The committee members heard from SAISD Board President Patti Radle, who said that they are truly providing guidance and oversight on something that’s very important to the community. Superintendent Pedro Martinez also spoke. He stressed that all students at SAISD deserve to be proud of the school where they learn, and that the members will help create the right environment for each of the District’s children. Martinez said SAISD is being aggressive in its plan to provide the right tools for each child to reach his or her full potential.

The next CAC meeting is scheduled for Sept. 13 at 6 p.m. They are held at SAISD’s Central Office Board Room, located at 141 Lavaca St.

Thursday, April 20, 2017

Welcome to our new Bond & TRE website!

Dear families of San Antonio ISD,

I have always been a staunch advocate for education. I loved school. English, in particular was my strength, and I flourished in areas of communication, history fairs and all things words.

I’m new to SAISD, and I am finding myself thoroughly enjoying my role in bringing messages to you. I will be working closely to ensure that we are communicating bond and TRE implementation information because we think transparency is extremely important. We’ve put together this website so that we can stay directly in touch with our community, as well as those who place their children’s education in the hands of this dedicated school district.

There’s a lot of planning and preparation going into this process ahead of the implementation of funds for both the bond and TRE. As you may know, both the bond and TRE (known as the tax ratification election) passed in November with more than 70 percent of voters saying yes to these two measures. Thank you SAISD community!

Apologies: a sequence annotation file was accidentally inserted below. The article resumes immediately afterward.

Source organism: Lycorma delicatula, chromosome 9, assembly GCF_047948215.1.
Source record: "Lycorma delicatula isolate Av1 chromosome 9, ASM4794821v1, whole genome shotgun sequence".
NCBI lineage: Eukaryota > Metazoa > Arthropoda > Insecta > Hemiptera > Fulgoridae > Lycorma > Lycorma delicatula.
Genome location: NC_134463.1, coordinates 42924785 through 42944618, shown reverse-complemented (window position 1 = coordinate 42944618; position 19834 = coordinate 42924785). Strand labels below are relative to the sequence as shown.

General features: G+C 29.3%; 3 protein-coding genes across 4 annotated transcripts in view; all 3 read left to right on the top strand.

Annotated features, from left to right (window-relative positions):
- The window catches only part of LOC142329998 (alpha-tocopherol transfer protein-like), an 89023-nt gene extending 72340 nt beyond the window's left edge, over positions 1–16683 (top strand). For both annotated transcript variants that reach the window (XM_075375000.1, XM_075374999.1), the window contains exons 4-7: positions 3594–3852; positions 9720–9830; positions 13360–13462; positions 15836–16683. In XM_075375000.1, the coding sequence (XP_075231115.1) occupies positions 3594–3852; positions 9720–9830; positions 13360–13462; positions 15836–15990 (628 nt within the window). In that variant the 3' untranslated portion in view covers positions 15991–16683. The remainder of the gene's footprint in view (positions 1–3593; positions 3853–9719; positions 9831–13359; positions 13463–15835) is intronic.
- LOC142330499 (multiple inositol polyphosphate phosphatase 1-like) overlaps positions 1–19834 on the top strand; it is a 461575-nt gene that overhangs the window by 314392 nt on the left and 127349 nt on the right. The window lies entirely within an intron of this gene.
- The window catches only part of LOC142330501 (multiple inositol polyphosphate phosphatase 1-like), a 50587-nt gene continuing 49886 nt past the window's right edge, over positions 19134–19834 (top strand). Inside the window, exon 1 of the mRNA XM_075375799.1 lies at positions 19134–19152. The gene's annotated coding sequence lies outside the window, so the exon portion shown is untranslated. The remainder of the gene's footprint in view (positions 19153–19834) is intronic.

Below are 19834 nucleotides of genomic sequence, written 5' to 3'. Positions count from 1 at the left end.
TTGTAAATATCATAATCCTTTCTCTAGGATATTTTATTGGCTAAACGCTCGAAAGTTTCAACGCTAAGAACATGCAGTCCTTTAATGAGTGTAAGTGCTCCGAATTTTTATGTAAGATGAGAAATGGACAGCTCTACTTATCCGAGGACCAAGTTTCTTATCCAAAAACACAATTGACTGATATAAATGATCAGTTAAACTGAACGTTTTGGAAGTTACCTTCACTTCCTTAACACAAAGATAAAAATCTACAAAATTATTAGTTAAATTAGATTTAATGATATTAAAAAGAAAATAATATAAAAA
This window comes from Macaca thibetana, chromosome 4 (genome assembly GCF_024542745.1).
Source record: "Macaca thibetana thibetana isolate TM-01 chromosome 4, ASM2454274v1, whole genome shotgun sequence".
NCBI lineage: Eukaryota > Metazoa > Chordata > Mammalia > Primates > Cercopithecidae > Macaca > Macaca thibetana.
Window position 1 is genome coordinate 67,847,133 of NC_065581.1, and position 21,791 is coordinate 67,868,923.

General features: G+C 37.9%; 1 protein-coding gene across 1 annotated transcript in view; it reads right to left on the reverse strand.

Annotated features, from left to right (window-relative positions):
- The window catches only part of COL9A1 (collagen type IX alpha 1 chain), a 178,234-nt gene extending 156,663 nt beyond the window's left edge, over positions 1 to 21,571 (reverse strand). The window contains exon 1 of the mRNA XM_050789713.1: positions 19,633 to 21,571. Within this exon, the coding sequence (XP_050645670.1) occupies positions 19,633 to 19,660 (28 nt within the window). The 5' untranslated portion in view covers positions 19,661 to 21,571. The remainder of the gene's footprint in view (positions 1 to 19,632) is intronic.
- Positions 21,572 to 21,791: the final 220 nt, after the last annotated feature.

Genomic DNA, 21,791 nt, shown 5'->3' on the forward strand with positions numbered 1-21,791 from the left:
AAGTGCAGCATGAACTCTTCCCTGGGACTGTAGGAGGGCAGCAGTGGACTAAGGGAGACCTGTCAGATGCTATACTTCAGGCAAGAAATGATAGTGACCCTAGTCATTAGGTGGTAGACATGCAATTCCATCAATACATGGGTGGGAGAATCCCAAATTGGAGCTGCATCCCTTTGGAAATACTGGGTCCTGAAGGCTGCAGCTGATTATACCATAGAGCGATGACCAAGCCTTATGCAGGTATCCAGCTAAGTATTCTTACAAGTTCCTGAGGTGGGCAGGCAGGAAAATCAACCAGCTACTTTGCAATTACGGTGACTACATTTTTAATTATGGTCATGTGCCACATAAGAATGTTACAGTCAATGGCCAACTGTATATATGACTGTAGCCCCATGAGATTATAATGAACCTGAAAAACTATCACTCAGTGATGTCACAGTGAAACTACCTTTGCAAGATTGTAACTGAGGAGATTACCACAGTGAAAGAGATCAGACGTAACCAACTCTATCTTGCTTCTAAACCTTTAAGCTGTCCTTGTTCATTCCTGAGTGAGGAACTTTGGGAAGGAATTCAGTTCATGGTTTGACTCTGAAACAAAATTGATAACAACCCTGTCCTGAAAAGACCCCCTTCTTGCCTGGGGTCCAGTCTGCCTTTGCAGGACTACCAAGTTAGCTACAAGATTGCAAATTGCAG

What that means for you is that 13 of our wonderful schools will be undergoing major upgrades as part of this bond. The seven high schools are Brackenridge, Burbank, Edison, Fox Tech, Sam Houston, Jefferson and Lanier. Four middle schools are included as well, and they are Davis, Irving, Rogers, and Tafolla. Two elementary schools will receive upgrades - Bowden and J.T. Brackenridge. The District sent out a Request for Qualifications (RFQ) so that we may begin the process of identifying architects, design firms and others who will play a direct role in reshaping the selected bond schools.
The bond isn’t all that’s taking place.

Over time, our other campuses will also see benefits from TRE funds with technology and other upgrades to classrooms, as well as increased academic support and expanded extracurricular activities. This will extend across the District but understandably will take time to roll out.

One initiative already underway to help student achievement is the recruiting internally and externally for 250+ highly-skilled teachers. The Districtwide program targets students who are behind and need additional support, and includes extended days and summer programs, partially funded by the TRE.

On this site, and frequently in this blog, I will provide timelines, milestones, videos and photos to you. We will share stories on the impact the bond and TRE will have on our students. It's my belief that the most important work we do is give students the tools they need for life. And that, in part, begins with the quality of our facilities, classrooms, educational programs and offerings in San Antonio ISD.

Thank you for the opportunity to work on behalf of you and your children. I invite you to subscribe to this blog (enter your email address in the box on the top right of this blog), or drop us a comment or question below. Together we will begin the dialogue on these two important measures.


Ryan W. Loyd
Assistant Director of Communications

Meet the project managers behind SAISD’s Bond 2016 program

Sometimes the process of huge projects like SAISD’s Bond 2016 program can feel a bit like “The Wizard of Oz.” There’s something happening, b...